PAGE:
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Withdrawal from house purchase between exchange and completion

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taffinnorfol | 14:05 Sun 03rd Jan 2010 | Law
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My highly volatile mother-in-law finally decided to move to live near to us (her daughter and 2 x grandchildren) from a place 140 miles away where she has no friends or family and which she refers to as her prison and solitude. Yippee!
After referring lots of houses to her, she finally "quite" liked one (despite saying the kitchen's too small / her current dining table won't fit in the dining room etc.) and she put in a really low offer. The offer was, to everyone's surprise, accepted and she exchanged contracts before Christmas with Completion to take place on 8th January! It's not a dependent sale and she intended to sell her current house in the New Year.
On the last day of her Christmas stay with us, she went into a complete melt-down rant with my wife, saying that she felt forced into a decision on the house, hated it, hated us and many other very hurtful things, including to one of her grandchildren. I took her home, biting my tongue to avoid further confrontation, before New Year (as planned) and told her to let us know what she wanted us to do re the house as we were supposed to secure the property once keys were handed over. I suggested that she could sell it in Spring and, on a rising market, even make a few quid in the process. She shut the door on me! As a trained psychologist, my opinion is that she is delusional and might have a serious mental problem although I have suggested to her that the stress of the proposed move might be distorting her perception of things - that went down well!!!
The questions I have are - apart from loss of the 10% purchase price deposit, what costs is she likely to face if she pulls out from the purchase before Completion? What on earth can we do to help her see sense.

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WE were in similar situation 4 years ago. In our case Ma-in-law needed lots of reassurance and love and telling her she was doing the right thing in moving. ( And I mean LOTS of reassurance.) and even now the house is not quite right and the garden is too big ( we pay for gardener ) I guess she is just a discontented person at heart. But it was still the right move for her and for us as I can see her most days and support her ( We are on Isle Of Man she was in Birmingham) Can't give you an answer about costs but to me she sounds very frightened and is looking for you all to say " Oh please come and live near us , We love you and want to see you" As a trained psychologist you might think she is delusional but as a daughter in law I think she is acting normally .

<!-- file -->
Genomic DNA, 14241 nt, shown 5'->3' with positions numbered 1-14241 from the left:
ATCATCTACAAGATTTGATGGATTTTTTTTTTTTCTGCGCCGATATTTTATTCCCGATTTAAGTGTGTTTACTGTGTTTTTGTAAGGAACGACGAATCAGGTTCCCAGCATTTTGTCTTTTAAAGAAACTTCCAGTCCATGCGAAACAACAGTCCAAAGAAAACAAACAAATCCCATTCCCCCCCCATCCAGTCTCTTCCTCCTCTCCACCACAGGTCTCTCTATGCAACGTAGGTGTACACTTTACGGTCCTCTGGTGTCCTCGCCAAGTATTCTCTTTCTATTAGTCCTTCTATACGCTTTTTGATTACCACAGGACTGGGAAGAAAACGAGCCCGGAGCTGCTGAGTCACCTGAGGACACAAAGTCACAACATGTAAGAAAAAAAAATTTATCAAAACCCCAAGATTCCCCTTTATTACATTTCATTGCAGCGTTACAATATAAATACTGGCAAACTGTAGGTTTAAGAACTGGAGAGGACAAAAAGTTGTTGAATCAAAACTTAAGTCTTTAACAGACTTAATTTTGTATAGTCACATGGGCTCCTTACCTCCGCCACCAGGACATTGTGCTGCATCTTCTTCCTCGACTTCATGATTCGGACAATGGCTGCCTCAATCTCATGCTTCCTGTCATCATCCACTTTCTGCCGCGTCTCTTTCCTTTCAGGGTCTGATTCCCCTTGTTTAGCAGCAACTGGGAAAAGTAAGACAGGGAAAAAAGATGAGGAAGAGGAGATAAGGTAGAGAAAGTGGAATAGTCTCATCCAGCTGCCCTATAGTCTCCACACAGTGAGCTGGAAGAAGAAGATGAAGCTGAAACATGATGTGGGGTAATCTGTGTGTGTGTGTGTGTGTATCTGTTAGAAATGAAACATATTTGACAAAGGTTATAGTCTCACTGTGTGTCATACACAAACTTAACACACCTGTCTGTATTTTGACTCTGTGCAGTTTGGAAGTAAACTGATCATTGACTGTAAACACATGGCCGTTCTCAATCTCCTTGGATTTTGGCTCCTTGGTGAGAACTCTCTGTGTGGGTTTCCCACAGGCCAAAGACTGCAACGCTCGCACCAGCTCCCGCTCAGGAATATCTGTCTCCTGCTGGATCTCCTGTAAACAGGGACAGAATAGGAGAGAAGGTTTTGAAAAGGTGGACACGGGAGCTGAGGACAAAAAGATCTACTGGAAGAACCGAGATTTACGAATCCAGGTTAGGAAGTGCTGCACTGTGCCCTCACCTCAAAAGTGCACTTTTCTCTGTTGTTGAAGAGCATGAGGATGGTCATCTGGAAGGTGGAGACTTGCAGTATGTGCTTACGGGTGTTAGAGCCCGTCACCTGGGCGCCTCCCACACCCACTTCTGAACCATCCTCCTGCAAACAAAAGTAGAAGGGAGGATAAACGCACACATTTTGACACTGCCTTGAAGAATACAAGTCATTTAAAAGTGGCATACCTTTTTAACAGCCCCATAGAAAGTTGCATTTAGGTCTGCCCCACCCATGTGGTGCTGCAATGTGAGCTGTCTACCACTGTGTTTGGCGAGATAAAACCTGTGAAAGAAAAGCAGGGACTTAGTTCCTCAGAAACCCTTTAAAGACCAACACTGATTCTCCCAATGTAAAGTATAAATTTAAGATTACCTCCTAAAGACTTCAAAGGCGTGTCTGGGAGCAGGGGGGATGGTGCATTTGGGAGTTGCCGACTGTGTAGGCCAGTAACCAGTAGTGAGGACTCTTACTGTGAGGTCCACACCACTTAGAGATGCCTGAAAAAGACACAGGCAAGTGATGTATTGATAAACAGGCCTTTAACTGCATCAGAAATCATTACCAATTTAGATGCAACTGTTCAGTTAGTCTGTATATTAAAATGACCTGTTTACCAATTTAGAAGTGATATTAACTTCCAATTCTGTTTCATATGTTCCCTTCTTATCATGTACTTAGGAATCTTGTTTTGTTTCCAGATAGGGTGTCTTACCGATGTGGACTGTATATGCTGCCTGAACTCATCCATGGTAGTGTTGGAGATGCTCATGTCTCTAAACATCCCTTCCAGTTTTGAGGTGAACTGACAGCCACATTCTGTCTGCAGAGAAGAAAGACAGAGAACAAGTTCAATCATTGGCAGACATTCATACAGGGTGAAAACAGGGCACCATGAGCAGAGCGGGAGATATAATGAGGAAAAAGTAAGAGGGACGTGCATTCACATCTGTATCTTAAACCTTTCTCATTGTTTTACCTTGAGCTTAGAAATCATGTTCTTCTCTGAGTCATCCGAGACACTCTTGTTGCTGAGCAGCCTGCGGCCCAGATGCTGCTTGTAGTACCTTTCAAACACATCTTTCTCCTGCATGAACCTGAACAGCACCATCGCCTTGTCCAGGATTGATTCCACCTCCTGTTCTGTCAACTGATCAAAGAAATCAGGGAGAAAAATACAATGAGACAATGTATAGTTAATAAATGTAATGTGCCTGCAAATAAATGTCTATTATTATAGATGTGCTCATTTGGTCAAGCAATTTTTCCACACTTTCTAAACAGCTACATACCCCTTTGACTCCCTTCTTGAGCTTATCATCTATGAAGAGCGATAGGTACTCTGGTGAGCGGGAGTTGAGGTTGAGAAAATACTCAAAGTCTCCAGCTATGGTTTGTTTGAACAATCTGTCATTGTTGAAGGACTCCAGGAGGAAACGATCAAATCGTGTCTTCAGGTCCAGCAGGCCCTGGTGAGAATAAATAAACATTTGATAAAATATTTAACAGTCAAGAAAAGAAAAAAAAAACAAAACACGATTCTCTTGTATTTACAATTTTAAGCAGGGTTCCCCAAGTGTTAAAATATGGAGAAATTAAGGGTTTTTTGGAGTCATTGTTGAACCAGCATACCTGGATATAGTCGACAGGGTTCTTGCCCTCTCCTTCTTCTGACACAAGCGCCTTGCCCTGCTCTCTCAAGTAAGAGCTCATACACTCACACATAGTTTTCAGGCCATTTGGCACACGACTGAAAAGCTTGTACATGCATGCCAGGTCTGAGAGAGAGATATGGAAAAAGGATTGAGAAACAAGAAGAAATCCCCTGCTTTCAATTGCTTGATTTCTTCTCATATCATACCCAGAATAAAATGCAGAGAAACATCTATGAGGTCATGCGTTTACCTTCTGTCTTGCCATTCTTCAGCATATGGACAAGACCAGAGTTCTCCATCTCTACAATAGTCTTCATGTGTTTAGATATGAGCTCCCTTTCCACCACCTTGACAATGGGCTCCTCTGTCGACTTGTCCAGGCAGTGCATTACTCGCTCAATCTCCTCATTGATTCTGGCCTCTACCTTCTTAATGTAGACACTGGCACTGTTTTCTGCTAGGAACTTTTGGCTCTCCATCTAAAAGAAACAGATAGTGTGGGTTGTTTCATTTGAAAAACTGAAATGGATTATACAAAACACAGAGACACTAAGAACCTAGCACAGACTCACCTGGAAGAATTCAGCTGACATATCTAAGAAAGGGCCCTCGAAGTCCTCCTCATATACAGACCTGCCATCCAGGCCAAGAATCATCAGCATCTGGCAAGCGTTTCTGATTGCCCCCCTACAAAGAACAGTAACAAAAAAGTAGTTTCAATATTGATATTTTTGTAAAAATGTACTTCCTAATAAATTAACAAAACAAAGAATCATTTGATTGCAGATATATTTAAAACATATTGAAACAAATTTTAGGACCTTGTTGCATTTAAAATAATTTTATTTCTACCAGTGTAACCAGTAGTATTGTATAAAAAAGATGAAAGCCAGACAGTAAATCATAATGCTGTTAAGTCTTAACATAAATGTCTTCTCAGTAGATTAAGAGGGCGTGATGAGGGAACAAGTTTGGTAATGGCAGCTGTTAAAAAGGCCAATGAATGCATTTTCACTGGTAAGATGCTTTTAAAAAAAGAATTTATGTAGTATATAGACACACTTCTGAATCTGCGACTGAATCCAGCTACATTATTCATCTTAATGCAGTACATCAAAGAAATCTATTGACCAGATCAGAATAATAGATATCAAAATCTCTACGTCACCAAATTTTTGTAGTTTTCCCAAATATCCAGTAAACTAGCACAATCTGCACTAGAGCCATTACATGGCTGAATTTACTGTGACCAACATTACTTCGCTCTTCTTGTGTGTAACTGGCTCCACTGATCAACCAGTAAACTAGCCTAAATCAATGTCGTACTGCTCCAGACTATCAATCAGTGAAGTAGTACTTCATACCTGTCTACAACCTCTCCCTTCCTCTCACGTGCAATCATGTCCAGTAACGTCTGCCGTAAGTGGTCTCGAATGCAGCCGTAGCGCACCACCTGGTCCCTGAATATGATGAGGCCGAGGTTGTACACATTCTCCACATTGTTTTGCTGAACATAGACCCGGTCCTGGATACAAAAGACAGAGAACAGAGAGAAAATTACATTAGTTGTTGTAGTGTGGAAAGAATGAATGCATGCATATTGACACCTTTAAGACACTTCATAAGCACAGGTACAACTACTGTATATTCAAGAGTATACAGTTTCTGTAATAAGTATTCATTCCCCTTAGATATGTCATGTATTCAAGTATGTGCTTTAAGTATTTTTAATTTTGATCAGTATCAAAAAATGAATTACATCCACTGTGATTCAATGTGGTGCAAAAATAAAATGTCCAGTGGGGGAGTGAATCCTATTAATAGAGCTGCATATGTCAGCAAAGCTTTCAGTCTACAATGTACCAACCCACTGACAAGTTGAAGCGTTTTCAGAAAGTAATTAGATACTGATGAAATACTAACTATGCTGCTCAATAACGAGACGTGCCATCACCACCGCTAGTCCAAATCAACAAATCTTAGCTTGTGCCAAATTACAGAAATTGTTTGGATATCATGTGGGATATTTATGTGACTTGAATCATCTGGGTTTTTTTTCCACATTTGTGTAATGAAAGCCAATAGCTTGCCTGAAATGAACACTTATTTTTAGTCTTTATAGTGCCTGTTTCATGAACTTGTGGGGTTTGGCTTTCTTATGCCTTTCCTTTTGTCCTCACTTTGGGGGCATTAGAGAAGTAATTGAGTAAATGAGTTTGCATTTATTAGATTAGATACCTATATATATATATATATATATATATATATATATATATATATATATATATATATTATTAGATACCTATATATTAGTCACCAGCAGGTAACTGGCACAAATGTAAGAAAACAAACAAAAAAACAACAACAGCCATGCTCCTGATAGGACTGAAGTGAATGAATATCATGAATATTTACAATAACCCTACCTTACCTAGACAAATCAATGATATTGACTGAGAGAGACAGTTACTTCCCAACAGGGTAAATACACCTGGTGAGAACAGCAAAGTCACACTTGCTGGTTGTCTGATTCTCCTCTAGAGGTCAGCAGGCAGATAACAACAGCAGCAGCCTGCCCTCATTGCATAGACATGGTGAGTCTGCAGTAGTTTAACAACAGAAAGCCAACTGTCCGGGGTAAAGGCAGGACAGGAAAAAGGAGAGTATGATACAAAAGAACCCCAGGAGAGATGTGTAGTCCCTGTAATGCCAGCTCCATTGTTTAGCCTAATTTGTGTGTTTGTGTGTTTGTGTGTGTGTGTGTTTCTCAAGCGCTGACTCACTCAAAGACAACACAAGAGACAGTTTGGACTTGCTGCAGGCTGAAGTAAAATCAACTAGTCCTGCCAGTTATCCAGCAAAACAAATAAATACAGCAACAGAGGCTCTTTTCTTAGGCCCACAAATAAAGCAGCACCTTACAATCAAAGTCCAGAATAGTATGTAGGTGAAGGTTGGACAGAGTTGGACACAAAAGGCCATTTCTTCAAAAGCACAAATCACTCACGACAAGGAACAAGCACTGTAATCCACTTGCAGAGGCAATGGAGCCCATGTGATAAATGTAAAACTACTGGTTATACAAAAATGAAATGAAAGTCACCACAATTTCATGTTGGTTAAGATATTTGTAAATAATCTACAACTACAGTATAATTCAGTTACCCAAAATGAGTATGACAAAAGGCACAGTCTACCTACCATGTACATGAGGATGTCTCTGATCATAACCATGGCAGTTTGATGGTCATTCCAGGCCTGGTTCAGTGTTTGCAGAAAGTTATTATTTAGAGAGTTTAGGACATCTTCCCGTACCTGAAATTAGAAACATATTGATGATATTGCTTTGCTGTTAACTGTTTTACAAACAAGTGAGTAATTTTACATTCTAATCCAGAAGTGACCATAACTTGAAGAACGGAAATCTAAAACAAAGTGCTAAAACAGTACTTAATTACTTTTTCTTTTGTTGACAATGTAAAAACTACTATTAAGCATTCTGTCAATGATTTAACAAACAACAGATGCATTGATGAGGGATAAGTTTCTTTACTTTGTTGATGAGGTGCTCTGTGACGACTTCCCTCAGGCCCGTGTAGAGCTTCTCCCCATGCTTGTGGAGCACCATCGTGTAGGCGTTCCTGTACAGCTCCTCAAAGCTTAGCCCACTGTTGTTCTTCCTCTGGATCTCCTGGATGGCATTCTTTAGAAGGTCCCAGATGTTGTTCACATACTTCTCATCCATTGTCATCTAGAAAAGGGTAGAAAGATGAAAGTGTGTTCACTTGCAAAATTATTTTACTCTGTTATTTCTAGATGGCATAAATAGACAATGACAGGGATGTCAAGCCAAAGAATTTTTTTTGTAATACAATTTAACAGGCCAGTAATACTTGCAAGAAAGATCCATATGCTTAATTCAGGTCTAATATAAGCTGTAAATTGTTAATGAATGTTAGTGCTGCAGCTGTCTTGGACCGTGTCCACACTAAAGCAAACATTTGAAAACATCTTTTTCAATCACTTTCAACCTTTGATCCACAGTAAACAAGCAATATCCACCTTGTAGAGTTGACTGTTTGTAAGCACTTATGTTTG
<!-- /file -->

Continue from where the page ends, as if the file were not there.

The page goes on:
So the lady is normally volatile, and abusive to your family in your home----may I ask why you are bothering with all this.Time is of the essence I realise for the property , but why not let her calm down a little before you try to help again.

If she is delusional and may have a serious mental problem , as you suspect from your experience , it is unlikely that she will react in a favourable way if pressurised and harried about her housing intentions.
A very low key approach to her problem may help her.After all the problem is hers ,not yours, inspite of her being part of your family.
I am not sure that you can pull out ater contracts have been exchanged, but do not have knowledge on this to adviise.
Further to my previous post --yes you can pull out and lose your deposit, normally 10% of purchase price and you will incur the charges of your solicitor to date. Looked this up out of self interest.
I though potentially the purchaser could go to court and require satisfaction of the contract? Ie that it happens. Particularly if the vendor has the means to do so, as sounds like the case here.

But ICBW.
Dzug is correct, and I have posted on the other category you listed this question. The seller could in theory insist on specific performance of the contract and force the sale through, and in the current market this is happening more often.
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Thank you all for your thoughts and knowledge. Sadly, mother-in-law is a very difficult person who blames everyone else for her mistakes. Having isolated herself because of her moods we thought we could make her happy by including her in our life. Best intentions and all that...!!! We'll just wait to see whether she reflects on what she stands to lose in so many ways.

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Withdrawal from house purchase between exchange and completion

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